BRUSSELS, (Reuters) – Greece failed again to clinch a deal with its international creditors yesterday, setting up a last-ditch effort on Saturday to either avert a default next week or start preparing to protect the euro zone from financial market turmoil.
Euro zone finance ministers ended their third meeting in a week without agreement after the three creditor institutions put a final cash-for-reform proposal on the table in a showdown with Athens’s leftist government.
German Chancellor Angela Merkel, whose country is Greece’s biggest creditor, said Greek positions on some issues seemed even to have gone into reverse.
“The door is still open for the Greek side to come with new proposals or accept what is on the table,” Eurogroup chairman Jeroen Dijsselbloem told reporters before briefing European Union leaders, meeting at a summit next door, on the impasse.
Greece thrust its way onto the agenda of a 28-nation EU summit that had been due to focus on migration, the long-term future of the euro zone and launching a renegotiation of Britain’s membership terms.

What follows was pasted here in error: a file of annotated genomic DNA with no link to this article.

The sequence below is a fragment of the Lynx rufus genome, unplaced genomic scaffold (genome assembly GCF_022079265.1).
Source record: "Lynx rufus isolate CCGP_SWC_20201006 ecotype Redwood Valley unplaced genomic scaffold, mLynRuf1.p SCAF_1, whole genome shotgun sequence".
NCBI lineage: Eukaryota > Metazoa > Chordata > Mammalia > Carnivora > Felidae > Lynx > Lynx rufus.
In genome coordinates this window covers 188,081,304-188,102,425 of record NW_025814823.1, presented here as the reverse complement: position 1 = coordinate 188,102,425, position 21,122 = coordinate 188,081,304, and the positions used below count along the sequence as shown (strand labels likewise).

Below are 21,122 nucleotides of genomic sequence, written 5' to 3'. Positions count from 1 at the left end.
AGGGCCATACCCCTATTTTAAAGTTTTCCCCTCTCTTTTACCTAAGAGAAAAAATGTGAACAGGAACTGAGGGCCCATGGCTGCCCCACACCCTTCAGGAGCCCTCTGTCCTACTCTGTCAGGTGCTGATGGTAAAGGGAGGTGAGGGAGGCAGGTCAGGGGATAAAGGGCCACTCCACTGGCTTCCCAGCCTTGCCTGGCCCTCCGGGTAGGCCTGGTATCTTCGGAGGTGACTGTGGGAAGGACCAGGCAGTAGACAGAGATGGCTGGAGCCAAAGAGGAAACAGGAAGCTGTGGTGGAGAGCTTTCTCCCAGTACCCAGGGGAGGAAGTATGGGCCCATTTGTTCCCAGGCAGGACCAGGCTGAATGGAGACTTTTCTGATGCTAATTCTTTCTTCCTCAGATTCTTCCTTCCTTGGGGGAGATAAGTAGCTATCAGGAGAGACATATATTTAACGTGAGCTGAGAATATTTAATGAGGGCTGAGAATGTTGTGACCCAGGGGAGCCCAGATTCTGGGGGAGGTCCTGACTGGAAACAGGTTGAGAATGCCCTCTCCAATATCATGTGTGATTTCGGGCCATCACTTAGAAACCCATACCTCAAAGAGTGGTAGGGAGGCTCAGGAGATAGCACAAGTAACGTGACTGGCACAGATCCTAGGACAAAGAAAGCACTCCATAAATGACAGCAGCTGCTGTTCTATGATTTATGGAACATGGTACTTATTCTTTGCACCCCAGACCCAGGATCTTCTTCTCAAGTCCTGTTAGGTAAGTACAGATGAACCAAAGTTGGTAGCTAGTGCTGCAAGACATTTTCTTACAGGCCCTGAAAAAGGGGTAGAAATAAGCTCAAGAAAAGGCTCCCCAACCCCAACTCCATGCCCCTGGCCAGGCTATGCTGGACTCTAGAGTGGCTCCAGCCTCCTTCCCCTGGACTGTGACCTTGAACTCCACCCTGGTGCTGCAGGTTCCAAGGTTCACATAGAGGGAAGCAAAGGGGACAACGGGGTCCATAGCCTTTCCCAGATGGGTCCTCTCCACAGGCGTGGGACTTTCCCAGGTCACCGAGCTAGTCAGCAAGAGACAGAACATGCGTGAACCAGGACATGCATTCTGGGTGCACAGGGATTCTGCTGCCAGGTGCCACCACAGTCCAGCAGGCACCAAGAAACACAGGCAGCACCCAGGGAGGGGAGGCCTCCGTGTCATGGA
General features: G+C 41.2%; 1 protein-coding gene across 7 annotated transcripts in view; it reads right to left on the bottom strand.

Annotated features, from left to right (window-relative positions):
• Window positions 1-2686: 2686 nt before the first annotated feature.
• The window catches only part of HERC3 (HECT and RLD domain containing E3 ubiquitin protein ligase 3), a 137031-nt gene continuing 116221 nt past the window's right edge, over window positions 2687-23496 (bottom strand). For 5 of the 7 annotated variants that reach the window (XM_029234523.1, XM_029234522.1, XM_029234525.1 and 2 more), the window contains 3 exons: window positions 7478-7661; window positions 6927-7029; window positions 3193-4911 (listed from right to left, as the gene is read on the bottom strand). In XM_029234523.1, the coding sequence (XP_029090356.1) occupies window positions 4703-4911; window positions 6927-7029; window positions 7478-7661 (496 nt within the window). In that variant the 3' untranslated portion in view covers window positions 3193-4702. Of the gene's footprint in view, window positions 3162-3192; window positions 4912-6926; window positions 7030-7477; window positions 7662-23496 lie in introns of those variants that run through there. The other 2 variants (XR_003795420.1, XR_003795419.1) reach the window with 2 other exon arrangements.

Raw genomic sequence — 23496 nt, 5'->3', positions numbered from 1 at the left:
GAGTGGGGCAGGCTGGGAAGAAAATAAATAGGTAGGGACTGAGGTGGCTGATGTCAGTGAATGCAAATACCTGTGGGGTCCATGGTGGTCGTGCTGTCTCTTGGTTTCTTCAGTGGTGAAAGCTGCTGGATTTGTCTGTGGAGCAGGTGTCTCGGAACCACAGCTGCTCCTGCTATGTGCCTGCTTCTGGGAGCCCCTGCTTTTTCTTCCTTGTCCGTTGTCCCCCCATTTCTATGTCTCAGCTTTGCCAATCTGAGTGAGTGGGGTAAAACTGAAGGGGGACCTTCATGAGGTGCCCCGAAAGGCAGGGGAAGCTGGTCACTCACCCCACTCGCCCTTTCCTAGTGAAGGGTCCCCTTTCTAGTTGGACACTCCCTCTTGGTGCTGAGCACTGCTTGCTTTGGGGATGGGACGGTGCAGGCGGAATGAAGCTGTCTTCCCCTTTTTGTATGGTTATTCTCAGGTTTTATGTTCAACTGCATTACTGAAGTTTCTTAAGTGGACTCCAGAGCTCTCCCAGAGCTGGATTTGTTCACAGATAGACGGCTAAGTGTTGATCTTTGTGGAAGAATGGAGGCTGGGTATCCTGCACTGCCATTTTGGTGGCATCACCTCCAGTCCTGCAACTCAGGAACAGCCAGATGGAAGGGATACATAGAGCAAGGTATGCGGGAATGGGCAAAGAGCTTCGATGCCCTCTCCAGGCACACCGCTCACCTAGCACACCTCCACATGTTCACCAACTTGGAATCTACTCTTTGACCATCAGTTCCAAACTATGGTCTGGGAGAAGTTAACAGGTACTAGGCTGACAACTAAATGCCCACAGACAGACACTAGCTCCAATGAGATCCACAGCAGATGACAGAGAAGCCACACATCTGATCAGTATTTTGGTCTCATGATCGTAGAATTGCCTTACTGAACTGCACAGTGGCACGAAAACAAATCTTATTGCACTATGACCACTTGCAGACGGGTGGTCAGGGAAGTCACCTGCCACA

The leaders spent two hours on an unscheduled discussion of the Greek crisis, appealing to Prime Minister Alexis Tsipras to accept the proposals on the table and spare the Greek people worse suffering, EU officials said.
Tsipras urged fellow leaders to take responsibility and not leave Greece’s fate in the hands of the International Monetary Fund, but they declined to intervene, saying the talks must be run by finance ministers, the officials said.
“The climate is that either by Saturday Greece accepts or on Saturday there will be a discussion about Plan B,” a euro zone official at the summit said, referring to measures that would be needed in the case of a default to prevent a Greek bank collapse and limit any market contagion to other euro area countries.